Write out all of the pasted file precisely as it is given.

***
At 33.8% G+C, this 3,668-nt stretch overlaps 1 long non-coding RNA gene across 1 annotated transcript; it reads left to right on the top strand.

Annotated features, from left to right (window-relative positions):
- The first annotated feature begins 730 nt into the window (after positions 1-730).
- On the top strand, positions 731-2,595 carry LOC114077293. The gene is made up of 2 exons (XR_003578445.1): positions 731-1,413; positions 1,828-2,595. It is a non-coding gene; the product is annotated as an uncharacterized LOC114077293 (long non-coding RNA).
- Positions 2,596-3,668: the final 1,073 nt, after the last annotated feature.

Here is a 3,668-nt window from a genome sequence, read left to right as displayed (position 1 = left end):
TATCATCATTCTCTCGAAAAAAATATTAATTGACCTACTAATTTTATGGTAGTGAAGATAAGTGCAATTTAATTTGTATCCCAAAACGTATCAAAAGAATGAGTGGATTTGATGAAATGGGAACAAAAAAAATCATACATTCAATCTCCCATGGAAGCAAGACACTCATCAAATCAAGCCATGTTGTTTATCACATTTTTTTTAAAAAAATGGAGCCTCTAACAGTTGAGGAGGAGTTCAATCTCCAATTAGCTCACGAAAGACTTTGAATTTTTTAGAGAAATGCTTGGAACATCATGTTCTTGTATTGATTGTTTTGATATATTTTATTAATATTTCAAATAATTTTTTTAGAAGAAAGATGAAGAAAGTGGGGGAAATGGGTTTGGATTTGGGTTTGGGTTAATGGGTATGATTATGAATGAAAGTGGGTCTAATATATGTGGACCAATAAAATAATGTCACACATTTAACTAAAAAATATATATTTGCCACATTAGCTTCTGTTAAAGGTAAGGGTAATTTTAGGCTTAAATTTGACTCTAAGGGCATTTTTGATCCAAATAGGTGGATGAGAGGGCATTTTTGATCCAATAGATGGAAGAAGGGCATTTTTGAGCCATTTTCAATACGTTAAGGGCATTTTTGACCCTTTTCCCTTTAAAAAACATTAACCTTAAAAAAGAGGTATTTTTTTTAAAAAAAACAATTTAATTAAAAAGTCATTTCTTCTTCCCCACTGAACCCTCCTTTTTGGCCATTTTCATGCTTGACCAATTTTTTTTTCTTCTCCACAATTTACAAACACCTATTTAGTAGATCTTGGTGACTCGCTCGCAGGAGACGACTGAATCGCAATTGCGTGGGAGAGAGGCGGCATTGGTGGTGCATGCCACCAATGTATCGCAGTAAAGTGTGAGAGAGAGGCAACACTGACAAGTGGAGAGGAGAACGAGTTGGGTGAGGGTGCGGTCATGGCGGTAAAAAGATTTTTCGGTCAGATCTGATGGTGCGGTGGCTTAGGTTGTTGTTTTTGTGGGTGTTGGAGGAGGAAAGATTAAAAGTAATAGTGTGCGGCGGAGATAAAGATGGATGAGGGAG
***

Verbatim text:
At 33.8% G+C, this 3,668-nt stretch overlaps 1 long non-coding RNA gene across 1 annotated transcript; it reads left to right on the top strand.

Annotated features, from left to right (window-relative positions):
- The first annotated feature begins 730 nt into the window (after positions 1-730).
- On the top strand, positions 731-2,595 carry LOC114077293. The gene is made up of 2 exons (XR_003578445.1): positions 731-1,413; positions 1,828-2,595. It is a non-coding gene; the product is annotated as an uncharacterized LOC114077293 (long non-coding RNA).
- Positions 2,596-3,668: the final 1,073 nt, after the last annotated feature.

Here is a 3,668-nt window from a genome sequence, read left to right as displayed (position 1 = left end):
TATCATCATTCTCTCGAAAAAAATATTAATTGACCTACTAATTTTATGGTAGTGAAGATAAGTGCAATTTAATTTGTATCCCAAAACGTATCAAAAGAATGAGTGGATTTGATGAAATGGGAACAAAAAAAATCATACATTCAATCTCCCATGGAAGCAAGACACTCATCAAATCAAGCCATGTTGTTTATCACATTTTTTTTAAAAAAATGGAGCCTCTAACAGTTGAGGAGGAGTTCAATCTCCAATTAGCTCACGAAAGACTTTGAATTTTTTAGAGAAATGCTTGGAACATCATGTTCTTGTATTGATTGTTTTGATATATTTTATTAATATTTCAAATAATTTTTTTAGAAGAAAGATGAAGAAAGTGGGGGAAATGGGTTTGGATTTGGGTTTGGGTTAATGGGTATGATTATGAATGAAAGTGGGTCTAATATATGTGGACCAATAAAATAATGTCACACATTTAACTAAAAAATATATATTTGCCACATTAGCTTCTGTTAAAGGTAAGGGTAATTTTAGGCTTAAATTTGACTCTAAGGGCATTTTTGATCCAAATAGGTGGATGAGAGGGCATTTTTGATCCAATAGATGGAAGAAGGGCATTTTTGAGCCATTTTCAATACGTTAAGGGCATTTTTGACCCTTTTCCCTTTAAAAAACATTAACCTTAAAAAAGAGGTATTTTTTTTAAAAAAAACAATTTAATTAAAAAGTCATTTCTTCTTCCCCACTGAACCCTCCTTTTTGGCCATTTTCATGCTTGACCAATTTTTTTTTCTTCTCCACAATTTACAAACACCTATTTAGTAGATCTTGGTGACTCGCTCGCAGGAGACGACTGAATCGCAATTGCGTGGGAGAGAGGCGGCATTGGTGGTGCATGCCACCAATGTATCGCAGTAAAGTGTGAGAGAGAGGCAACACTGACAAGTGGAGAGGAGAACGAGTTGGGTGAGGGTGCGGTCATGGCGGTAAAAAGATTTTTCGGTCAGATCTGATGGTGCGGTGGCTTAGGTTGTTGTTTTTGTGGGTGTTGGAGGAGGAAAGATTAAAAGTAATAGTGTGCGGCGGAGATAAAGATGGATGAGGGAG